All in all, by 2050, the Social Security and Medicare systems will collect 5.8% of GDP in dedicated revenue and cost 20.0% of GDP (including interest). In other words, two federal programs will run a shortfall equal to 14.2% of GDP. The rest of the budget, by that point, will be running a 1.5% surplus as a share of GDP (Chart 7).

The amount of revenue that Social Security and Medicare collect in payroll taxes and related dedicated revenues has remained steady, at about 6% of GDP—and is projected by CBO to remain at that level for the next 30 years (Charts 8 and 9).

Yet Social Security and Medicare spending rose from 7% to 9% of the economy since 2005, and is headed toward 12.4% of GDP by 2050. If one includes the share of the annual projected interest on the national debt that is directly attributable to these shortfalls, the combined cost rises to 20% of GDP by 2050.

We can dive deeper into these costs.

Chart 8 shows rising Social Security shortfalls that level off at just under 2% of GDP—plus interest costs rising to 2.3% of GDP.

Chart 9 shows that the Medicare system is projected to continue collecting 1.4% of GDP in payroll taxes and other trust fund revenues. Yet spending levels (net of senior premiums) will rise from 3% to 6% of GDP between 2019 and 2050. To be sure, Medicare payroll taxes were not intended to cover all program spending (but only that of Medicare Part A). Yet the portion funded by general revenues is rising dramatically, from 1.6% to 4.6% of the economy, plus 5.3% in annual interest payments on the national debt that are directly attributable to Medicare shortfalls.

Charts 10 and 11 put these shortfalls in nominal dollars. Between 2020 and 2050, the Social Security system will collect $52 trillion in payroll and benefits taxes and spend $74 trillion on benefits—plus $12 trillion more in interest costs on the national debt from these shortfalls. Had the Social Security trust fund been “saved” rather than spent, it would have closed just $3 trillion of this gap.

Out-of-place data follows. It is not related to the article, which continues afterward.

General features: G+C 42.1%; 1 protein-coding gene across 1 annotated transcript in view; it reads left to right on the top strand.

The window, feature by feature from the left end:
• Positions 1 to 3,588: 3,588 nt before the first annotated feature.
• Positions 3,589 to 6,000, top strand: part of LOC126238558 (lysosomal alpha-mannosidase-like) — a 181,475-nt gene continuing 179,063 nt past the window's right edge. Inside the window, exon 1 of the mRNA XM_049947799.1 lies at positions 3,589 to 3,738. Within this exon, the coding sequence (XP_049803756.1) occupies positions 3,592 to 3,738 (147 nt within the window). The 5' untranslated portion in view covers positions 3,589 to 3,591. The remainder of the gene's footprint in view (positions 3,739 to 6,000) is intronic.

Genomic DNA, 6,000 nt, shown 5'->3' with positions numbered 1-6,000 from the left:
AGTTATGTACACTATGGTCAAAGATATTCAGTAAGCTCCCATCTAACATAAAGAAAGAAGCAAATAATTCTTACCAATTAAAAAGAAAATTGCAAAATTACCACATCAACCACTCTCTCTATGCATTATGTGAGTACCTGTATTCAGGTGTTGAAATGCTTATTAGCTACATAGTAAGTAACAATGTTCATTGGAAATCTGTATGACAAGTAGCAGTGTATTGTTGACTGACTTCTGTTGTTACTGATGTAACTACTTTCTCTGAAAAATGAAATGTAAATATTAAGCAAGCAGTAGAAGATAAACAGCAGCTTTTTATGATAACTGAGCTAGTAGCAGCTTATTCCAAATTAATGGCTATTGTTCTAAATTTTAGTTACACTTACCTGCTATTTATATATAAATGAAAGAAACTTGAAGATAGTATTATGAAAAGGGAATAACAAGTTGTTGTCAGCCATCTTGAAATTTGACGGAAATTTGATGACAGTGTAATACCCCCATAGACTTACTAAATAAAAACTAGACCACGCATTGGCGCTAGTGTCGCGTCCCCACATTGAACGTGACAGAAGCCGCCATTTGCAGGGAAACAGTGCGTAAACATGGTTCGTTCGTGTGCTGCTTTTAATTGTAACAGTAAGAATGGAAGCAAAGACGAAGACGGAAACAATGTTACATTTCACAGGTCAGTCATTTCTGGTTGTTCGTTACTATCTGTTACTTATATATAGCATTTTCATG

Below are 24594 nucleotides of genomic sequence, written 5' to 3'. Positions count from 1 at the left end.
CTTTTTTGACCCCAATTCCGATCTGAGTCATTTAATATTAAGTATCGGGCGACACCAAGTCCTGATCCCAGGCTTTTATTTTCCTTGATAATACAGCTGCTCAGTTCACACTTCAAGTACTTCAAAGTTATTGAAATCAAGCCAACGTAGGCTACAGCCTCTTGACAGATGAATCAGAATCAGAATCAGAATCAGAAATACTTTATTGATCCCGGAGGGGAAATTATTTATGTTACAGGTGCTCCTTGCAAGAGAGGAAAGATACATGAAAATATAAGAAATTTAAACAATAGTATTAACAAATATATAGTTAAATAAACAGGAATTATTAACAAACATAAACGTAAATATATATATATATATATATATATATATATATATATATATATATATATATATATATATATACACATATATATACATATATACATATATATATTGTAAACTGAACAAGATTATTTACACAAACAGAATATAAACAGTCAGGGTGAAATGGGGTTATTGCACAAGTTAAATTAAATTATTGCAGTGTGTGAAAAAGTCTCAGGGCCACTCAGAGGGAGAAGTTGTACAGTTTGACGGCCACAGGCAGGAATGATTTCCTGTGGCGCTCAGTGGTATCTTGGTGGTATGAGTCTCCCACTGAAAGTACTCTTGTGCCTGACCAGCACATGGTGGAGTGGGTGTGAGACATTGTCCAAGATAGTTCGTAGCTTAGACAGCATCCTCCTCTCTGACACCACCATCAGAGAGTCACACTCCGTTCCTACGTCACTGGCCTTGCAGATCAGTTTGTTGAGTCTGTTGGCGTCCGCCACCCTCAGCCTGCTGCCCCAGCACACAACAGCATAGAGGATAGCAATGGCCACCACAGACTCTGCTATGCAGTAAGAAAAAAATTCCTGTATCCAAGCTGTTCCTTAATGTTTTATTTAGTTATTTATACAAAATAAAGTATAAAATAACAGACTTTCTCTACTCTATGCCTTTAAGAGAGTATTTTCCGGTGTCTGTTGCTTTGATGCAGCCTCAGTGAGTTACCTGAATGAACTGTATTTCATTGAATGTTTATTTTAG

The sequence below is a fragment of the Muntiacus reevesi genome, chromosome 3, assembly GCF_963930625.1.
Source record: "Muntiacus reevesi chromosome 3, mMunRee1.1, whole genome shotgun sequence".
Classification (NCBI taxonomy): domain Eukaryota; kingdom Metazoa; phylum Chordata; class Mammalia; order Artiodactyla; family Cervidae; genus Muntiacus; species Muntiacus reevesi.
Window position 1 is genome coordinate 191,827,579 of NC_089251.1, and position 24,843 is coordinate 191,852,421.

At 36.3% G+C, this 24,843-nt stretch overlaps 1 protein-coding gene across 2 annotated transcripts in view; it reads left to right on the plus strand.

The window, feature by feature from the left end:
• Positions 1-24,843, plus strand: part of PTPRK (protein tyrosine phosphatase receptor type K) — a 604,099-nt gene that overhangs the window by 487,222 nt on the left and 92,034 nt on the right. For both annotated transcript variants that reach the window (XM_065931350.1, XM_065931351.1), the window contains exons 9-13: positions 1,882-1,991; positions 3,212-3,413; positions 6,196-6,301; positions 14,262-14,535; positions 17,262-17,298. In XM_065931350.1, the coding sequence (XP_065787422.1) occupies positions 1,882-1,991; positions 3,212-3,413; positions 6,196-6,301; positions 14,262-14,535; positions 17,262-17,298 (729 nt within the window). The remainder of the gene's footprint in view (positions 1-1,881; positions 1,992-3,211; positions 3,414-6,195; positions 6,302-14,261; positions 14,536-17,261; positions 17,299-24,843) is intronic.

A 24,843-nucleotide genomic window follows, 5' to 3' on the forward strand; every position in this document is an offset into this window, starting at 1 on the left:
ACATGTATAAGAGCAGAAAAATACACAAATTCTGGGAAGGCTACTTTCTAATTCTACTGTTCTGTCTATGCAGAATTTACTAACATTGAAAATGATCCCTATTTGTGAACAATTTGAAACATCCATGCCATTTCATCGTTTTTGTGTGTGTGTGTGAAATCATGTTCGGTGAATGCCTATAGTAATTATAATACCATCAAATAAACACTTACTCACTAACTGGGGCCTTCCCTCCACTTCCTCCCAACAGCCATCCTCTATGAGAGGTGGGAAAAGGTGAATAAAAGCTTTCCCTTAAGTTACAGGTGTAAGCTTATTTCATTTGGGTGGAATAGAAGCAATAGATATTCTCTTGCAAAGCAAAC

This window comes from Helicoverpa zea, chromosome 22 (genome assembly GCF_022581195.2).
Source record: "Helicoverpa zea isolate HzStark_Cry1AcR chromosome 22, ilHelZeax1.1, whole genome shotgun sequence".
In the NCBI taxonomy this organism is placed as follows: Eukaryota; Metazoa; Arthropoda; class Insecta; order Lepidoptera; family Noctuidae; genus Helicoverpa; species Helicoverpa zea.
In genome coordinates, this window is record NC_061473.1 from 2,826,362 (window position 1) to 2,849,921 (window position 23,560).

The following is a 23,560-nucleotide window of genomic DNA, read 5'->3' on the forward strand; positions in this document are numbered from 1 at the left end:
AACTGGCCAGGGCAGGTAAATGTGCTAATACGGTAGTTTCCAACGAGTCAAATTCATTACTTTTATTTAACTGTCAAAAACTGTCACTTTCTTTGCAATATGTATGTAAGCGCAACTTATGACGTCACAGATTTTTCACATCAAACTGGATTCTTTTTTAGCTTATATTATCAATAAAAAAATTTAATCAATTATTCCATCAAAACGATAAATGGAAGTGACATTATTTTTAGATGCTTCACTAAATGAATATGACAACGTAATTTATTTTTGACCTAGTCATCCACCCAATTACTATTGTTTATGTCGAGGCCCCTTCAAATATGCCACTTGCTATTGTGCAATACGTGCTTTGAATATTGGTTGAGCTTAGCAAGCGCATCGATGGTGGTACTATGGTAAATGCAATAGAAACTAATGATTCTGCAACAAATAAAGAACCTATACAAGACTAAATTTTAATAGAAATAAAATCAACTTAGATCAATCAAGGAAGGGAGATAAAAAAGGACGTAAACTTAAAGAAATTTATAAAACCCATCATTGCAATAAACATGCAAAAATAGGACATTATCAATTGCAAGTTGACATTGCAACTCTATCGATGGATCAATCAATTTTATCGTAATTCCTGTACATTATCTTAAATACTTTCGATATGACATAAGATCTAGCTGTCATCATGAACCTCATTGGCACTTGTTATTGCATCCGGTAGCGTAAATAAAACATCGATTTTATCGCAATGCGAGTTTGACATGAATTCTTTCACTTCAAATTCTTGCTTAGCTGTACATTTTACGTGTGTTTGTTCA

Medicare is in even worse shape. Between 2020 and 2050, it will collect $17 trillion in payroll taxes and other trust-fund revenues and spend $60 trillion in benefits—plus $27 trillion in interest costs.

Closing these unsustainable shortfalls will not be easy. Stabilizing the debt as a share of the economy requires a combination of tax increases and program savings that gradually ramp up to 6% of GDP by the 2040s, relative to the baseline spending and revenue levels.5

It is mathematically impossible to achieve more than a small fraction of those savings from the already declining defense and domestic discretionary spending levels. As Chart 12 shows, taxing the rich can close only a small portion of the gap as well. Ultimately, the U.S. faces the same long-term decision as Europe: it can either trim back Social Security and Medicare spending levels, or it must drastically raise middle-class taxes.

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ENDNOTES

  1. Unless stated otherwise, all data in this brief are calculated from “The 2020 Long-Term Budget Outlook,” Congressional Budget Office, Sept. 21, 2020, at https://www.cbo.gov/publication/56516, as well as the supplemental data tables.
  2. These calculations assume that higher interest rates phase in between 2031 and 2050.
  3. Brian Riedl, “Why Deficits Still Matter,” Manhattan Institute Issue Brief, Feb. 12, 2020.
  4. C. Eugene Steuerle and Caleb Quakenbush, “Social Security and Medicare Lifetime Benefits and Taxes: 2017 Update,” Urban Institute, June 5, 2018. Figures in the text reflect Steuerle and Quakenbush’s table 15, for a married couple with two average earners ($102,600 in 2017 dollars).
  5. For a blueprint of how to produce these savings, see Brian Riedl, “A Comprehensive Federal Budget Plan to Avert a Debt Crisis,” Manhattan Institute, Oct. 10, 2018.

Photo by flavijus/iStock